Trachtenberg personalizes past with photos

An antiquated photo of a nineteenth-century American soldier clad in gray has the power to breathe new life into a long-gone era by personalizing the past, Civil War photography scholar Alan Trachtenberg said in a workshop at the Beinecke Rare Book & Manuscript Library Tuesday.

Trachtenberg, professor emeritus of English and American studies, explored the very nature of historical photographs, which he said exist as relics that shed light on the past. During the workshop, which was attended by 25 students and professors, he discussed and read aloud from his paper “Civil War Photographs as History,” which he presented earlier this month at a Civil War commemorative event at the Brooklyn Public Library.

Photography scholar Alan Trachtenberg discussed Civil War photos, including “The Field Darkroom,” at a talk Tuesday.
Photography scholar Alan Trachtenberg discussed Civil War photos, including “The Field Darkroom,” at a talk Tuesday.

Trachtenberg’s paper and workshop were based on his criticism of the “Photographic History of the Civil War,” a 10-volume text published in 1912 by Francis Trevelyan Miller and focused on the interplay between image and text within this work. Students and professors who attended the workshop said they found Trachtenberg’s insights intriguing and informative.

Trachtenberg opened the workshop with a question about the inherent nature of the book’s photographs, asking how they should be defined and interpreted. According to Trachtenberg, the paradoxical nature of the photographs stems from the difficulty of assigning only one meaning to an image which may be interpreted in many ways, which Miller’s “Photographic History” attempts to do.

“We can only be sure of one thing — that these photographs existed because of an event and that they are contingent upon this event,” he said.

Miller’s work, Trachtenberg said, narrows the possible scope with which to examine the photographs, and the extensive text detracts from the images.

“The readings are both over-burdened with historicist detail and over-determined with interpretations,” he said. “There is no mistaking what the pictures are meant to mean.”

Throughout his talk, Trachtenberg cited the mass distribution of Miller’s book and how, with its “textualization” of the images, it is now considered a legitimate historical study of the Civil War. The talk delved into the transformation of these personal mementos of the past into the collective memory of the nation, turning a portrait of a specific soldier into a lens through which future generations remember and interact with the past.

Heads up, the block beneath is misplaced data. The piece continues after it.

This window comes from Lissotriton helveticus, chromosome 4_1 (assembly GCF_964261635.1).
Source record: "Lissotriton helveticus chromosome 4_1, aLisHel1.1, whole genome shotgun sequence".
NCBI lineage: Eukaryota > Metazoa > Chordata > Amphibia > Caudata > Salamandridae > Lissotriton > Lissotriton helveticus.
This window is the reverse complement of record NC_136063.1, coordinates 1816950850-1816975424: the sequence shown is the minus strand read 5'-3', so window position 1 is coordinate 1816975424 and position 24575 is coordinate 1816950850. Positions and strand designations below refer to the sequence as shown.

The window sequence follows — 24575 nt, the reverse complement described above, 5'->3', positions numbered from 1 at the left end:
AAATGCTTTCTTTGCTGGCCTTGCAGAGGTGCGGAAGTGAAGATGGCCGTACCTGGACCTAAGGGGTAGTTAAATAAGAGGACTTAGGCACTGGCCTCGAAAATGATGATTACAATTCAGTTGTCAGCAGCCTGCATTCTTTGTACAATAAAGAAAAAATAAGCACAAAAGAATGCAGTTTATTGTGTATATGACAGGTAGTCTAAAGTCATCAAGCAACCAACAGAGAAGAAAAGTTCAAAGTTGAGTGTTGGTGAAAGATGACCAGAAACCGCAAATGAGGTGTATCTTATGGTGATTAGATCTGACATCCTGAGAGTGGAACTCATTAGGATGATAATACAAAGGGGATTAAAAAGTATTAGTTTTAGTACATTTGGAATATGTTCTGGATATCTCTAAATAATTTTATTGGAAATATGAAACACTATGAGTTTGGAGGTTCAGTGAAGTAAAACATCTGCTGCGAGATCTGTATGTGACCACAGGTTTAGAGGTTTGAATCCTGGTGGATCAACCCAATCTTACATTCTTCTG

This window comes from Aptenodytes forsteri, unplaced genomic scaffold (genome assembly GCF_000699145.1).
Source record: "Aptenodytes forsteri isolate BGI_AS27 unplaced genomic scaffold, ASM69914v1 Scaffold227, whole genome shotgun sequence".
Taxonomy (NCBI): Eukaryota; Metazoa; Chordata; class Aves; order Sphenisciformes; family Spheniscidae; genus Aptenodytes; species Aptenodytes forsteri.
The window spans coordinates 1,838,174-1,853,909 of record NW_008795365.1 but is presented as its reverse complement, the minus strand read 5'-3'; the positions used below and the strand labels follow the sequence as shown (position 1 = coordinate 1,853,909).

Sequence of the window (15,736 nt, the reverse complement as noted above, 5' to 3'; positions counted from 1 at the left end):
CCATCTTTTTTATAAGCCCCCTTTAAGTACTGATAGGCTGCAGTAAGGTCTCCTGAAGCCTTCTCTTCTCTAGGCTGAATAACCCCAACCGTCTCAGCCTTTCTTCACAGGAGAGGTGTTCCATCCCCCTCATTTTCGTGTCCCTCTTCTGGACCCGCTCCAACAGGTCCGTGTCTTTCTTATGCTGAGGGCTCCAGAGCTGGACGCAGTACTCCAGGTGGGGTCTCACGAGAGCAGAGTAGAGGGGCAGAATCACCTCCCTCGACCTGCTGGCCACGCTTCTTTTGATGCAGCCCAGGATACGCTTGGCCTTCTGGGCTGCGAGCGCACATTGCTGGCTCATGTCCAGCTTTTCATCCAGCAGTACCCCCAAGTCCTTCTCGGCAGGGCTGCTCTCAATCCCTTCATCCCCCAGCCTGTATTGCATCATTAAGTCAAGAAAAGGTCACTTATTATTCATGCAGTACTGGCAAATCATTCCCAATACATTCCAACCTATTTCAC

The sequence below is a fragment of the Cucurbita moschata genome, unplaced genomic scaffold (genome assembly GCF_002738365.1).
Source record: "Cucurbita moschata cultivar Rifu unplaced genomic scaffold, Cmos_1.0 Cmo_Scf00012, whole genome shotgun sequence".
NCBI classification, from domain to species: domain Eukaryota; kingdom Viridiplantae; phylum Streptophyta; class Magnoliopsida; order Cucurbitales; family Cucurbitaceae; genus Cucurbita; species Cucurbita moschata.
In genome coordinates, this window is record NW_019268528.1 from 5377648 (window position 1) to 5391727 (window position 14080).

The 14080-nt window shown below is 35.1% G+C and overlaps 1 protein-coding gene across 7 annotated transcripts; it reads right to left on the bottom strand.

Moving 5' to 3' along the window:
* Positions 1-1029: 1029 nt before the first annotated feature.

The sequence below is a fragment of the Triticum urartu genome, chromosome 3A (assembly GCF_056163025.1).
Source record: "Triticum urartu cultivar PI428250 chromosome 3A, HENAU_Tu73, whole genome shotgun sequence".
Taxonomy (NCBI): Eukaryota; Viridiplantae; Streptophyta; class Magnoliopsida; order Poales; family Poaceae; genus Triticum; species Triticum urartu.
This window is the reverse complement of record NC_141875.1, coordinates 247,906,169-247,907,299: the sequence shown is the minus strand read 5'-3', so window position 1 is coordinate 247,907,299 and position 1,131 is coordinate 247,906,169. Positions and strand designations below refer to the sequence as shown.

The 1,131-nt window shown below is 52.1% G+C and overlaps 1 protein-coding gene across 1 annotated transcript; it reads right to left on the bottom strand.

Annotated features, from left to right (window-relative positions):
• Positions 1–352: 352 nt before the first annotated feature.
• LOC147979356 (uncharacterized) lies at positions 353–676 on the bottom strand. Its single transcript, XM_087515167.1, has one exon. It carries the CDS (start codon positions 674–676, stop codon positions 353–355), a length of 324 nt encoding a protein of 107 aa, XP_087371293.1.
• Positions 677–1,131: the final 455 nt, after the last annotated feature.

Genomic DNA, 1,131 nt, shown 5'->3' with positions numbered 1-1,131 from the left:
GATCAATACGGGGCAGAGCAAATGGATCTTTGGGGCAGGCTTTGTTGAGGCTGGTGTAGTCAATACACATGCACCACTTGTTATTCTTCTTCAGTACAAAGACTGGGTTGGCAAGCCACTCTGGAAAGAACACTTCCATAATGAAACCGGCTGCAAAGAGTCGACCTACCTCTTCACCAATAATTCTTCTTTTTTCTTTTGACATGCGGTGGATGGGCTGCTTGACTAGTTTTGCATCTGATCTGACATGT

In her introduction of Trachtenberg, American Studies professor Laura Wexler, who organized the event, said Trachtenberg’s in-depth study of Civil War photography has made him truly renowned in his field.

“There has been no one more fruitful with the study of photography and American culture than Trachtenberg,” she said.

Members of the audience, mainly graduate students and professors, said they were keenly interested in Trachtenberg’s work, and their follow-up questions highlighted their engagement with the subject. One student asked Trachtenberg if the magnitude of the work, a 10-volume, multi-chapter text that was marketed to be a household text, did not in itself advocate a loose, skimmed reading and thereby liberate the images from the text, rendering the restraint of the captions and narrative less powerful.

Mary Dailey Pattee GRD ’12 said Trachtenberg’s work on historical photographs has been “crucial” to her work in studying the Civil War photographs of Timothy O’Sullivan. She also cited Trachtenberg as “one of the leading scholars on Civil War photography.”

The event was part of the Photographic Memory Workshop, which invites speakers once a month to discuss and study photographs and memory.

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